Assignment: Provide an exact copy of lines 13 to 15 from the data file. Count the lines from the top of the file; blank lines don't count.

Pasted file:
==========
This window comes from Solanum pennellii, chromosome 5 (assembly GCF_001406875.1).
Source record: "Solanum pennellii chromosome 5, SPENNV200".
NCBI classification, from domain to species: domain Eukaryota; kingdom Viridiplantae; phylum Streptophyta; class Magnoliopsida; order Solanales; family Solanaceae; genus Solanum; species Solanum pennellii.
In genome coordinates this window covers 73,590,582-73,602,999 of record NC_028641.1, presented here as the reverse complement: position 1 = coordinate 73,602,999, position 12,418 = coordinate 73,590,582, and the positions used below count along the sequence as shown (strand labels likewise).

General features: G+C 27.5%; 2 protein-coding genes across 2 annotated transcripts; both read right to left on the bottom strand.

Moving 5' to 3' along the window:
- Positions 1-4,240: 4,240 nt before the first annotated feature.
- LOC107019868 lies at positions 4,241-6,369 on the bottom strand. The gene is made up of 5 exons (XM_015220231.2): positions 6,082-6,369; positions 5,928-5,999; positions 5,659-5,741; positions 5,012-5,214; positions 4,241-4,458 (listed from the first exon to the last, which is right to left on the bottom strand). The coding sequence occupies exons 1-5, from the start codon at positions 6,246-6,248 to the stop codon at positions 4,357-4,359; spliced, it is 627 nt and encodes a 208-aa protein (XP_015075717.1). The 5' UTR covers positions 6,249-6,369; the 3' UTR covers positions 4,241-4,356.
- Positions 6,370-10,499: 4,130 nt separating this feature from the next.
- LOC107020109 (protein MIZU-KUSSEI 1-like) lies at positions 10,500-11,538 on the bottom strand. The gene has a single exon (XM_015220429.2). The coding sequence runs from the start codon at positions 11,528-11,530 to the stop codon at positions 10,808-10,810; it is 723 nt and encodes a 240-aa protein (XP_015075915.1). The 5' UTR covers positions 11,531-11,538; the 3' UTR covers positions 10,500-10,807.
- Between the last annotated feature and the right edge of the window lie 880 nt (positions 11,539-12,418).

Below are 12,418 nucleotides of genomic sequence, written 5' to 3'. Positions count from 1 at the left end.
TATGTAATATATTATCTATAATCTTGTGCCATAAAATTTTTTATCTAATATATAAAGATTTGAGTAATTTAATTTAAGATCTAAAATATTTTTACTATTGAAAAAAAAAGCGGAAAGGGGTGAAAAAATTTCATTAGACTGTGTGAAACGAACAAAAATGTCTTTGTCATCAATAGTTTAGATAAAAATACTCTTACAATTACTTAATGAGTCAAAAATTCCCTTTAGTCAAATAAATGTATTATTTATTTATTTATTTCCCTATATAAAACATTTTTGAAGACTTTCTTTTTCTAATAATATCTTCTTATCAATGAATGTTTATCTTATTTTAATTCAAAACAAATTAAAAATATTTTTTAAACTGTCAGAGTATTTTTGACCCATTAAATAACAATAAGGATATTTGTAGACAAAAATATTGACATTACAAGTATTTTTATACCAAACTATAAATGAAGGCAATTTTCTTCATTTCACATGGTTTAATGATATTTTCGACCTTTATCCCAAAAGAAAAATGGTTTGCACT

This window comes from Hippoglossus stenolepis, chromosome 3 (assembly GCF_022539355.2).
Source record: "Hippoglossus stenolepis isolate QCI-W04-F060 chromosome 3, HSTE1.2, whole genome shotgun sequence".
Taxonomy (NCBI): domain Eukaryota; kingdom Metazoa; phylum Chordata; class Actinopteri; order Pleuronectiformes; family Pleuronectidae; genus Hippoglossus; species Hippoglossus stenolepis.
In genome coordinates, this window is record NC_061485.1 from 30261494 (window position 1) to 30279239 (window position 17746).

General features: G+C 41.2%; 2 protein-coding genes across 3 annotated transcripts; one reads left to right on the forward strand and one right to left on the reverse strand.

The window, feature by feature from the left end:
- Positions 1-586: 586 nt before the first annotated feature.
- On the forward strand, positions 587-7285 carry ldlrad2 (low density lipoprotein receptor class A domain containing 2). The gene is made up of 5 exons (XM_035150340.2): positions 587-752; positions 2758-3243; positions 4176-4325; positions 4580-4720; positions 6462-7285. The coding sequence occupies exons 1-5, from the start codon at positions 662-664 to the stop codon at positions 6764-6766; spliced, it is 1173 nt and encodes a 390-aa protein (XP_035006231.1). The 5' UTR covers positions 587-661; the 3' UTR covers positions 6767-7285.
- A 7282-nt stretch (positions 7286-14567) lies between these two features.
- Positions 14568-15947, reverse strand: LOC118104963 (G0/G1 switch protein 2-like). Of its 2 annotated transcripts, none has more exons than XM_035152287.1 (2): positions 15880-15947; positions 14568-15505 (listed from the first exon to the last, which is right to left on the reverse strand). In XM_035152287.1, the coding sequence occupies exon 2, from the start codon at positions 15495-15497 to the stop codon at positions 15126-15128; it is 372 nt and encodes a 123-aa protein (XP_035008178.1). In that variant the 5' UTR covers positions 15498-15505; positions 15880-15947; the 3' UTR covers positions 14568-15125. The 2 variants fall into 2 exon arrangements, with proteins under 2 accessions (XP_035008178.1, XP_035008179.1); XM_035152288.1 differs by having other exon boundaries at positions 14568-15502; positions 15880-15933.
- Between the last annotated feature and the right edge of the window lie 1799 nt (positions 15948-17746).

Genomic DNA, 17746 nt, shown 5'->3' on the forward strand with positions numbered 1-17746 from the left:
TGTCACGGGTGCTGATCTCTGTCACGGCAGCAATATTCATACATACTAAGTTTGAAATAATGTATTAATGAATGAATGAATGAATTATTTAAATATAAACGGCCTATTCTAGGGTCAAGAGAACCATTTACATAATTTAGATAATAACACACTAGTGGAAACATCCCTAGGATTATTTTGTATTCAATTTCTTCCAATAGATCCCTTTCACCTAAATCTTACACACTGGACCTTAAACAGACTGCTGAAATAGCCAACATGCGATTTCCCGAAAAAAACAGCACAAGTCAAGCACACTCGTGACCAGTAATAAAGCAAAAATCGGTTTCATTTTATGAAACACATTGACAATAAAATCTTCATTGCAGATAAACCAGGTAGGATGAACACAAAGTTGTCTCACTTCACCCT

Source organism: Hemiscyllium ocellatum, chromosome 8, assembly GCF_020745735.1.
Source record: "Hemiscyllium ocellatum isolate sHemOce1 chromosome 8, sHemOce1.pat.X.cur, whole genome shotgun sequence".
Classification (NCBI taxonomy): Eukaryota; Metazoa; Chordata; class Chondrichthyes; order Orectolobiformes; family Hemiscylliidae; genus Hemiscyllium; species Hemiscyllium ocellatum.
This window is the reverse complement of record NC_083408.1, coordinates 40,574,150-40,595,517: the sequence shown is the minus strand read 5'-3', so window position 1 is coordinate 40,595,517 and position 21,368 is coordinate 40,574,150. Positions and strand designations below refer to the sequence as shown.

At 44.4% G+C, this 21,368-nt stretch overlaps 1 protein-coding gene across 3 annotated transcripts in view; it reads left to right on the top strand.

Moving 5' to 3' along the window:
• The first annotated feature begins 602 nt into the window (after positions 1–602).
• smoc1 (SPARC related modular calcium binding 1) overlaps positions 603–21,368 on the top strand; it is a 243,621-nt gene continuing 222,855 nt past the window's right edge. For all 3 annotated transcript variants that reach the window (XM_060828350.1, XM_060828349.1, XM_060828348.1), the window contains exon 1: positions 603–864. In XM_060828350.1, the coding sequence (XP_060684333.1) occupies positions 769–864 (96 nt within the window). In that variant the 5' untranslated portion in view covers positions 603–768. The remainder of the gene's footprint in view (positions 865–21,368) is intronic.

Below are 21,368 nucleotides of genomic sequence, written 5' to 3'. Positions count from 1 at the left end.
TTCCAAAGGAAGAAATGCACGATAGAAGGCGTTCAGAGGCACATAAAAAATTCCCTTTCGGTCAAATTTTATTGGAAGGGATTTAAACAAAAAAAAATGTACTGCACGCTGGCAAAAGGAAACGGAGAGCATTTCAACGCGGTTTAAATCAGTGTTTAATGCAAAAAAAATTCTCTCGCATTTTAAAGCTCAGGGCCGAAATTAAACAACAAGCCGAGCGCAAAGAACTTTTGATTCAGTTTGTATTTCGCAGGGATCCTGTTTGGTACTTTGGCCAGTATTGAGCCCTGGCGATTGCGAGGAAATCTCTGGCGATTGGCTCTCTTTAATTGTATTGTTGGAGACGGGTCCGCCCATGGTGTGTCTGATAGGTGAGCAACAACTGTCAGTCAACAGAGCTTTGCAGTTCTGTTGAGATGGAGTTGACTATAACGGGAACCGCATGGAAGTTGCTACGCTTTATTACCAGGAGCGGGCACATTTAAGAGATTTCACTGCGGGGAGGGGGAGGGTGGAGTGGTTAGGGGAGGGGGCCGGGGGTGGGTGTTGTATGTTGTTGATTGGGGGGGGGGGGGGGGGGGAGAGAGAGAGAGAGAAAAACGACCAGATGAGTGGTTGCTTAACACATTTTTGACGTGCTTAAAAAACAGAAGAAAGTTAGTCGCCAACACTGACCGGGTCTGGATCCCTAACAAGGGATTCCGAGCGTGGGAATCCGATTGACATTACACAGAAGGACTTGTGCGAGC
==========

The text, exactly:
TATGTAATATATTATCTATAATCTTGTGCCATAAAATTTTTTATCTAATATATAAAGATTTGAGTAATTTAATTTAAGATCTAAAATATTTTTACTATTGAAAAAAAAAGCGGAAAGGGGTGAAAAAATTTCATTAGACTGTGTGAAACGAACAAAAATGTCTTTGTCATCAATAGTTTAGATAAAAATACTCTTACAATTACTTAATGAGTCAAAAATTCCCTTTAGTCAAATAAATGTATTATTTATTTATTTATTTCCCTATATAAAACATTTTTGAAGACTTTCTTTTTCTAATAATATCTTCTTATCAATGAATGTTTATCTTATTTTAATTCAAAACAAATTAAAAATATTTTTTAAACTGTCAGAGTATTTTTGACCCATTAAATAACAATAAGGATATTTGTAGACAAAAATATTGACATTACAAGTATTTTTATACCAAACTATAAATGAAGGCAATTTTCTTCATTTCACATGGTTTAATGATATTTTCGACCTTTATCCCAAAAGAAAAATGGTTTGCACT

This window comes from Hippoglossus stenolepis, chromosome 3 (assembly GCF_022539355.2).
Source record: "Hippoglossus stenolepis isolate QCI-W04-F060 chromosome 3, HSTE1.2, whole genome shotgun sequence".